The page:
Date Published: January 3, 2008
Publisher: Public Library of Science
Author(s): Gordon H Guyatt, Edward J Mills, Diana Elbourne
Abstract: Background to the DebateSystematic reviews that combine high-quality evidence from several trials are now widely considered to be at the top of the hierarchy of clinical evidence. Given the primacy of systematic reviews—and the fact that individual clinical trials rarely provide definitive answers to a clinical research question—some commentators question whether the sample size calculation for an individual trial still matters. Others point out that small trials can still be potentially misleading.
Partial Text: Funding agencies, ethics review boards, journals, and investigators are often preoccupied with power calculations and sample sizes required in clinical trials. We argue that the current practice of sample size justification for randomized clinical trials (RCTs) represents a willing self-deception. Recognizing and adjusting to current realities of RCT conduct may be necessary.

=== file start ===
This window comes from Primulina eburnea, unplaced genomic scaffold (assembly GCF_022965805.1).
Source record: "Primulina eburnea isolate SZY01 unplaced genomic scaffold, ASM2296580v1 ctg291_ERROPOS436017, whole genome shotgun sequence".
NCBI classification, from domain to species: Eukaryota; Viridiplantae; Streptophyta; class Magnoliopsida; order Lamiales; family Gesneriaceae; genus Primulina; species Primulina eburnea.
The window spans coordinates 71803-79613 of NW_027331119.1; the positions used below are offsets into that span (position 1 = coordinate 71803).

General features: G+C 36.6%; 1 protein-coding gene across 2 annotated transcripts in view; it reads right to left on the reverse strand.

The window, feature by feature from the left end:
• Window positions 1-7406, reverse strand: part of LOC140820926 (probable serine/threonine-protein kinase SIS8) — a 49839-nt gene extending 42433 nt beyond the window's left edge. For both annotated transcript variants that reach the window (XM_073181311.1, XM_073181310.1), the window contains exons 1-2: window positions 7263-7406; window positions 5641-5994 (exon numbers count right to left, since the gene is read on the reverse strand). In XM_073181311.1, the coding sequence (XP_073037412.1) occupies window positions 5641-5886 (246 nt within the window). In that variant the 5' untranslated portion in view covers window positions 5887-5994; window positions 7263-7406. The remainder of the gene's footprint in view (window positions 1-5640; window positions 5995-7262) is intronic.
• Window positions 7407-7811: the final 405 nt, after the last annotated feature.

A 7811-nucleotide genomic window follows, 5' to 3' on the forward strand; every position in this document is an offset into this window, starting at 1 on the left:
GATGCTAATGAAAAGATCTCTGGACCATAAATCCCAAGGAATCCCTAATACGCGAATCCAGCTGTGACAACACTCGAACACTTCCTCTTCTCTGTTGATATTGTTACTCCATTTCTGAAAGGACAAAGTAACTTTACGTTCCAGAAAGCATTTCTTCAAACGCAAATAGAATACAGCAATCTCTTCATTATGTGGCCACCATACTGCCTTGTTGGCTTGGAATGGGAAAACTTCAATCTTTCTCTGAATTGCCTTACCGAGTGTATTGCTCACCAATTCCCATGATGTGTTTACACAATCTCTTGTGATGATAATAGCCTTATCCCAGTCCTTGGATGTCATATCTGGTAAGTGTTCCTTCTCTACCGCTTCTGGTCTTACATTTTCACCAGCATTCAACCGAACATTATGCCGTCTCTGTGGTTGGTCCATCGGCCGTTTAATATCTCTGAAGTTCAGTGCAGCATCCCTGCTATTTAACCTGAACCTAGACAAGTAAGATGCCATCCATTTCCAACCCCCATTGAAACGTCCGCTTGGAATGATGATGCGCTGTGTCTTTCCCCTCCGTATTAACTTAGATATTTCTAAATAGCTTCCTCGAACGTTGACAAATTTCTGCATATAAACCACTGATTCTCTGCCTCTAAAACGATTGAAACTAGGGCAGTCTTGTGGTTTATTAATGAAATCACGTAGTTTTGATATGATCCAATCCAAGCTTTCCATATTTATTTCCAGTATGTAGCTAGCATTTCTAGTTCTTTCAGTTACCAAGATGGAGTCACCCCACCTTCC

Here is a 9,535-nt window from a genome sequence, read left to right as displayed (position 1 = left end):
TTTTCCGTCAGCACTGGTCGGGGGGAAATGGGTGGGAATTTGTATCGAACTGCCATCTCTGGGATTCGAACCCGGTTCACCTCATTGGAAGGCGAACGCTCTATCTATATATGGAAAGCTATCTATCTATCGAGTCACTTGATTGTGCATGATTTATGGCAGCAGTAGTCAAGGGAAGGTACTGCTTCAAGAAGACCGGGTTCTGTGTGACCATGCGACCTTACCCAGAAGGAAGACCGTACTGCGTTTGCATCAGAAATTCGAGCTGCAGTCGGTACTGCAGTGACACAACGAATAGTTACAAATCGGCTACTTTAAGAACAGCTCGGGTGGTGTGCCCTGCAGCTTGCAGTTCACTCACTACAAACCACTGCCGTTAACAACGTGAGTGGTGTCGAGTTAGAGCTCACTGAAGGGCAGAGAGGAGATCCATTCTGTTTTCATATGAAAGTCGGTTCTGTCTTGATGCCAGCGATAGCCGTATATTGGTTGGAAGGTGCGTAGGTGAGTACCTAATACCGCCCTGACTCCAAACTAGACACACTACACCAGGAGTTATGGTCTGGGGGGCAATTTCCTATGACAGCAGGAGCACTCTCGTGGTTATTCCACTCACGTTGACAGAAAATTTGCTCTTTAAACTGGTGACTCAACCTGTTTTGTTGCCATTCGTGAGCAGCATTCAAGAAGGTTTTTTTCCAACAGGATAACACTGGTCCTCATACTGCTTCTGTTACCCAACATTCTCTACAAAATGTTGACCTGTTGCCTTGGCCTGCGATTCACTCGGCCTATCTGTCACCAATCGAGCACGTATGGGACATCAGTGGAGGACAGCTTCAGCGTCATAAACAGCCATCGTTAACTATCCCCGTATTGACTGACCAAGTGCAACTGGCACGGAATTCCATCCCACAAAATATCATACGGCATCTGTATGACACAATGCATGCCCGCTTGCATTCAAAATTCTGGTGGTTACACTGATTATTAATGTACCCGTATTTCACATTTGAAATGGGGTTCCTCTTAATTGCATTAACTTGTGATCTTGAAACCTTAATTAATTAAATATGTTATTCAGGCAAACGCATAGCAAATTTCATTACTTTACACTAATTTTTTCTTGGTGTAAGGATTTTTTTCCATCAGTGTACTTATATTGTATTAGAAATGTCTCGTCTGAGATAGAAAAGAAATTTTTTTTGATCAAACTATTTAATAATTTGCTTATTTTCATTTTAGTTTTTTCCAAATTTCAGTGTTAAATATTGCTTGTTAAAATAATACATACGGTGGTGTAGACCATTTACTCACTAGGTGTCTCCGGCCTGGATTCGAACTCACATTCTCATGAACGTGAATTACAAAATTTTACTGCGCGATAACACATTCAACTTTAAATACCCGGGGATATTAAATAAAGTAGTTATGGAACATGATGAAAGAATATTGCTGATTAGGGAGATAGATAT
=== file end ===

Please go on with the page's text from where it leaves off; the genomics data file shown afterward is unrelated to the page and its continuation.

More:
When I first started working with clinicians on randomised trials a quarter of a century ago, the most important point I felt I needed to stress was the centrality of randomisation (and allocation concealment) for reducing the very real risks of selection bias at trial entry. Only once that idea was firmly embedded would I consider the many other aspects of trials to which I, as a methodologist, felt I might have something to contribute—such as post-randomisation selection biases, assessment biases, and, of course, sample size. While I would still consider randomisation and allocation concealment the most important issue, sample size doesn’t come far behind.
Professor Elbourne makes excellent points. Minimizing bias in clinical trials should be paramount. Systematic reviews should inform clinical trials. Investigators should conduct the largest multicenter trials that feasibility permits.
Readers who are looking for a clash between two diametrically opposed views may be disappointed in this exchange—we agree on so much.